Abstract
This paper investigates the axial crushing response of concentric expanded metal tubes under impact loading. The study is conducted by means of nonlinear finite element simulations, considering the speed of deformation and the size of the expanded metal cells. In the analysis, two tubes are placed concentrically and then axially crushed with an impact mass at various speed levels. Crushing loaddisplacement responses are analyzed to investigate the influence of the size of the mesh and the impact speed. The results show that specimens with the same mesh sizes increases their crushing length with increasing speed. Finally the main outcome of this investigation is to add to the state of knowledge information concerning the use of expanded metal meshes in impact attenuation devices.
Keywords:
Impact loading; axial crushing; expanded metal; collapse modes
1 INTRODUCTION
Expanded metal meshes have been widely used in the industry for decorative purposes, protective and staircase systems. In spite of the growing number of patents developed every year (Smith et al. 2009aSmith, D., Graciano, C., Martínez, G., (2009). Recent patents on expanded metal. Recent Patents on Materials Science 2(3);20925.), research projects concerning their structural behavior are still limited. As seen in previous works (Graciano et al. 2009Graciano, C., Martínez, G., Smith, D., (2009). Experimental investigation on the axial collapse of expanded metal tubes. ThinWalled Structures 47:95361., Smith et al. 2014Smith D, Graciano C, Martínez G, Texeira P., (2014a). Axial crushing of flattened expanded metal tubes. ThinWalled Structures 85:4249.), tubes fabricated with expanded metal meshes are feasible alternatives for energy absorption applications due to their collapsibility.
Commonly, lightweight structural members subjected to compressive loads exhibit good collapsibility, nevertheless this feature is compromised by geometric and material imperfection sensitivities that reduces their carrying capacity. To guarantee a stable and progressive collapse the members need enough material availability for plastic deformation. It can be achieved by adding more tubes, while keeping the thickness small. Therefore, placing or nesting tubes concentric or eccentrically is also a feasible alternative to enhance the performance of energy absorbers (Haghi et al. 2013Haghi, M., Shahsavari, H., Akbarshahi, H., Shakeri, M., (2013). Bitubular square tubes with different arrangements under quasistatic axial compression loading. Materials and Design 51:1095103.). Lately, Nia et al. (2015Nia, A.A., Khodabakhsh, H., (2015). The effect of radial distance of concentric thinwalled tubes on their energy absorption capability under axial dynamic and quasistatic loading, ThinWalled Structures 93:188197., ^{2016a}Nia, A.A., Chahardoli, S., (2016a). Mechanical behavior of nested multitubular structures under quasistatic axial load. ThinWalled Structures 106:376389., ^{2016b}Nia, A.A., Chahardoli, S., (2016b). Optimizing the layout of nested threetube structures in quasistatic axial collapse. ThinWalled Structures 107:169181.) investigated the energy absorption characteristics of nested multitubular structures. Inserting foam between the tubes modify the deformation patterns and smooth the instable responses (Zhang et al. 2010Zhang, Z., Liu, S., Tang, Z., (2010). Crashworthiness investigation of kagome honeycomb sandwich cylindrical column under axial crushing loads. ThinWalled Structures 48(1):918., ^{2012}Zhang, Y., Sun, G., Li, G., Luo, Z., Li, Q., (2012). Optimization of foamfilled bitubal structures for crashworthiness criteria. Materials and Design 38:99109.; Niknejad and Orojloo 2016Niknejad, A., Orojloo, P.H., (2016). A novel nested system of tubes with special crosssection as the energy absorber. ThinWalled Structures 100:113123.).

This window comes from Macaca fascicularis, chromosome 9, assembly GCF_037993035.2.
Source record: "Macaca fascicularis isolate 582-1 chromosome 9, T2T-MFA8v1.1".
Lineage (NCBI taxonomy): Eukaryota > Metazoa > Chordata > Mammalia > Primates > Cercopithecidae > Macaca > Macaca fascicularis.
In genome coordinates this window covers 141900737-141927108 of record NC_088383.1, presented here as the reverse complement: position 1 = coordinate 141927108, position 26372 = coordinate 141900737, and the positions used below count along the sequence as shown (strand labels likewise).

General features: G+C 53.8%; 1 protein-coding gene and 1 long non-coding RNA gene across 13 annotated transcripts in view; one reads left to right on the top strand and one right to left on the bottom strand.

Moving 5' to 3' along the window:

Nested tubes may be placed transversally, in inventive configurations, for crashworthy applications (Morris et al. 2006Morris, E., Olabi, A.G., Hashmi, M.S.J., (2006). Analysis of nested tube type energy absorbers with different indenters and exterior constraints. ThinWalled Structures 44:87285., ^{2007}Morris, E., Olabi, A.G., Hashmi, M.S.J., (2007). Lateral crushing of circular and noncircular tube systems under quasistatic conditions. Journal of Materials Processing Technology 191:13235.; Baroutaji et al. 2016Baroutaji, A., Gilchrist, M.D., Olabi, A.G., (2016). Quasistatic, impact and energy absorption of internally nested tubes subjected to lateral loading. ThinWalled Structures 98B:337350.). By placing the tubes transversally, the energy absorption mechanism changes from axial crushing to a bending mechanism. Several assets are achieved using these type of tubes, for instance the possibility of nesting an array of tubes of various diameters reducing the occupied space, and furthermore the tubes may undergo additional deformation to obtain oblong configurations which allow larger crushing displacements than for circular ones (Baroutaji et al. 2014Baroutaji, A., Morris, E., Olabi, A.G., (2014). Quasistatic response and multiobjective crashworthiness optimization of oblong tube under lateral loading. ThinWalled Structures 82:26277.).